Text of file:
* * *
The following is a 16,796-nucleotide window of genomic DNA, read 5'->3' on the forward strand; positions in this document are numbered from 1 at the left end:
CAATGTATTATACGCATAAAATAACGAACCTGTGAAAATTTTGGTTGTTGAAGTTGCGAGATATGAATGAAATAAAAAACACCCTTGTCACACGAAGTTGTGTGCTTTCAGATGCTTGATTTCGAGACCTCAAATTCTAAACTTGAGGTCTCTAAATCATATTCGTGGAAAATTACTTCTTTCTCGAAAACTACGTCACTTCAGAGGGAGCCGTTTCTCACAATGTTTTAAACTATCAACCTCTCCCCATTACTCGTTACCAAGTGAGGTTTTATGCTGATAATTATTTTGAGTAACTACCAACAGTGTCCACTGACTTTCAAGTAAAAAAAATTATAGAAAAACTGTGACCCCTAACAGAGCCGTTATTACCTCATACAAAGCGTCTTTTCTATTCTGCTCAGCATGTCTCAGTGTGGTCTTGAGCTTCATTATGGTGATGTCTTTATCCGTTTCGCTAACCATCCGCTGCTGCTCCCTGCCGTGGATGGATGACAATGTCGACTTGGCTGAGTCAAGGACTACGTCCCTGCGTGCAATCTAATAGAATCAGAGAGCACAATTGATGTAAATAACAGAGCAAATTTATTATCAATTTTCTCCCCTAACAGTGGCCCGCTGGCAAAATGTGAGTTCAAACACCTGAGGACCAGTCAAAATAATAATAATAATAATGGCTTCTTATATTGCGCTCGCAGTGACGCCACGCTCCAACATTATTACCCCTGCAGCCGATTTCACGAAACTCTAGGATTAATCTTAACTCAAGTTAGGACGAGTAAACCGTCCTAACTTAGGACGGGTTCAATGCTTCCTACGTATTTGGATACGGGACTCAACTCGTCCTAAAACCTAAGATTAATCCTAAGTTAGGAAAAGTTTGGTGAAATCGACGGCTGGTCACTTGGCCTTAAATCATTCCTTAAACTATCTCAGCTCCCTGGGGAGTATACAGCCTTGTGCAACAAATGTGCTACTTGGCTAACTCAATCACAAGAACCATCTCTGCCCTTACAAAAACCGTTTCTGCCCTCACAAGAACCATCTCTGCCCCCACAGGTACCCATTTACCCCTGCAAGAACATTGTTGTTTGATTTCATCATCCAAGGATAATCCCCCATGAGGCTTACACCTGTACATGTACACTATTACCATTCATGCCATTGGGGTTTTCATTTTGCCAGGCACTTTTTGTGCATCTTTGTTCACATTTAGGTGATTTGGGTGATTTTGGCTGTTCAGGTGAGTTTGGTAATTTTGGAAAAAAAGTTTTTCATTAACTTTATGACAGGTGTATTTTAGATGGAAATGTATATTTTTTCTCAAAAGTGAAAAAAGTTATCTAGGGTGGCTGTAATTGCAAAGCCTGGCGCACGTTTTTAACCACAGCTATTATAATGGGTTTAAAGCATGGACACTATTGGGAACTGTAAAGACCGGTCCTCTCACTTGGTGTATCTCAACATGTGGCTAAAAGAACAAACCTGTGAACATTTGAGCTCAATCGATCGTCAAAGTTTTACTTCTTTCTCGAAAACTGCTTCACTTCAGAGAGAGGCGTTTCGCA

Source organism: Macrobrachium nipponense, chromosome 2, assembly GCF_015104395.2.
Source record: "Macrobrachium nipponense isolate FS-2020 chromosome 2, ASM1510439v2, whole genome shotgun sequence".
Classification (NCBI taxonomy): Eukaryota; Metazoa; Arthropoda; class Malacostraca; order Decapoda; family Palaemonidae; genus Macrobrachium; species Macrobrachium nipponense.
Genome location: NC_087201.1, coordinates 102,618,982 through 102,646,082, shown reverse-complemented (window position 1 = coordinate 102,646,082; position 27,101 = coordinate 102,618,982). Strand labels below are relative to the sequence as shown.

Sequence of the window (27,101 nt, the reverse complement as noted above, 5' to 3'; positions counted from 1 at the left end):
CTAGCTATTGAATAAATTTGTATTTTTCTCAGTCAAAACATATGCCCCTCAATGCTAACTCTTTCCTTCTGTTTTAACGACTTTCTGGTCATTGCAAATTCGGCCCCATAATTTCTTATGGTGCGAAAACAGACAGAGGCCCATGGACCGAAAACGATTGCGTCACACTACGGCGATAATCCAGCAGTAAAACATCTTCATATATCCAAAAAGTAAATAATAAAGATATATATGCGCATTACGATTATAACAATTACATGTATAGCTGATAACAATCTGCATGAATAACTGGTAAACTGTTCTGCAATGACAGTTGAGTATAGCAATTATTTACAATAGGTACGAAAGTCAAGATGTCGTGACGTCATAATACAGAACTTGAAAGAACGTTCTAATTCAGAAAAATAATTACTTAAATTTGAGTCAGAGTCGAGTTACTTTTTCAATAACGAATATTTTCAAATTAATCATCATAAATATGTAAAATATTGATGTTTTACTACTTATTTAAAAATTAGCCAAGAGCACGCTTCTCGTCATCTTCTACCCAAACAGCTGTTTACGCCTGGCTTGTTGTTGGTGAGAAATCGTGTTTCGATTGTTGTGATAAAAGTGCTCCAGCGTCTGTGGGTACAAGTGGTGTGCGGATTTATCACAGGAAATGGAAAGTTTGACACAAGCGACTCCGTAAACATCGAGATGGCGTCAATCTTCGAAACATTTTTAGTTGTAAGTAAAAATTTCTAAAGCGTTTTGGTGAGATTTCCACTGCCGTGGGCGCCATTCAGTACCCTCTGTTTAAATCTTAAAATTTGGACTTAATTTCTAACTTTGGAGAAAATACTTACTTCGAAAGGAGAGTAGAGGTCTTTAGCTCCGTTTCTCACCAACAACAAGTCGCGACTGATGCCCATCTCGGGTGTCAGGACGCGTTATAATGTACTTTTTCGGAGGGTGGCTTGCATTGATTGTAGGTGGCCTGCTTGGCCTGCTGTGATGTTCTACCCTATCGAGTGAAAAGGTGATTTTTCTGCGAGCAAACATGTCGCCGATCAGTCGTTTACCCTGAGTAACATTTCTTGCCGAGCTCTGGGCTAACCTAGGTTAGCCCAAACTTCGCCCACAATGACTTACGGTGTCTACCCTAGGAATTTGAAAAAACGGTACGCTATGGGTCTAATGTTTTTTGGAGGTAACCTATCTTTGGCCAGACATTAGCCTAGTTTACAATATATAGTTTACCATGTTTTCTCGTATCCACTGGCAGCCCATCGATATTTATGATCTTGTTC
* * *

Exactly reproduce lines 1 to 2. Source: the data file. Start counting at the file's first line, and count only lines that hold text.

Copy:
The following is a 16,796-nucleotide window of genomic DNA, read 5'->3' on the forward strand; positions in this document are numbered from 1 at the left end:
CAATGTATTATACGCATAAAATAACGAACCTGTGAAAATTTTGGTTGTTGAAGTTGCGAGATATGAATGAAATAAAAAACACCCTTGTCACACGAAGTTGTGTGCTTTCAGATGCTTGATTTCGAGACCTCAAATTCTAAACTTGAGGTCTCTAAATCATATTCGTGGAAAATTACTTCTTTCTCGAAAACTACGTCACTTCAGAGGGAGCCGTTTCTCACAATGTTTTAAACTATCAACCTCTCCCCATTACTCGTTACCAAGTGAGGTTTTATGCTGATAATTATTTTGAGTAACTACCAACAGTGTCCACTGACTTTCAAGTAAAAAAAATTATAGAAAAACTGTGACCCCTAACAGAGCCGTTATTACCTCATACAAAGCGTCTTTTCTATTCTGCTCAGCATGTCTCAGTGTGGTCTTGAGCTTCATTATGGTGATGTCTTTATCCGTTTCGCTAACCATCCGCTGCTGCTCCCTGCCGTGGATGGATGACAATGTCGACTTGGCTGAGTCAAGGACTACGTCCCTGCGTGCAATCTAATAGAATCAGAGAGCACAATTGATGTAAATAACAGAGCAAATTTATTATCAATTTTCTCCCCTAACAGTGGCCCGCTGGCAAAATGTGAGTTCAAACACCTGAGGACCAGTCAAAATAATAATAATAATAATGGCTTCTTATATTGCGCTCGCAGTGACGCCACGCTCCAACATTATTACCCCTGCAGCCGATTTCACGAAACTCTAGGATTAATCTTAACTCAAGTTAGGACGAGTAAACCGTCCTAACTTAGGACGGGTTCAATGCTTCCTACGTATTTGGATACGGGACTCAACTCGTCCTAAAACCTAAGATTAATCCTAAGTTAGGAAAAGTTTGGTGAAATCGACGGCTGGTCACTTGGCCTTAAATCATTCCTTAAACTATCTCAGCTCCCTGGGGAGTATACAGCCTTGTGCAACAAATGTGCTACTTGGCTAACTCAATCACAAGAACCATCTCTGCCCTTACAAAAACCGTTTCTGCCCTCACAAGAACCATCTCTGCCCCCACAGGTACCCATTTACCCCTGCAAGAACATTGTTGTTTGATTTCATCATCCAAGGATAATCCCCCATGAGGCTTACACCTGTACATGTACACTATTACCATTCATGCCATTGGGGTTTTCATTTTGCCAGGCACTTTTTGTGCATCTTTGTTCACATTTAGGTGATTTGGGTGATTTTGGCTGTTCAGGTGAGTTTGGTAATTTTGGAAAAAAAGTTTTTCATTAACTTTATGACAGGTGTATTTTAGATGGAAATGTATATTTTTTCTCAAAAGTGAAAAAAGTTATCTAGGGTGGCTGTAATTGCAAAGCCTGGCGCACGTTTTTAACCACAGCTATTATAATGGGTTTAAAGCATGGACACTATTGGGAACTGTAAAGACCGGTCCTCTCACTTGGTGTATCTCAACATGTGGCTAAAAGAACAAACCTGTGAACATTTGAGCTCAATCGATCGTCAAAGTTTTACTTCTTTCTCGAAAACTGCTTCACTTCAGAGAGAGGCGTTTCGCA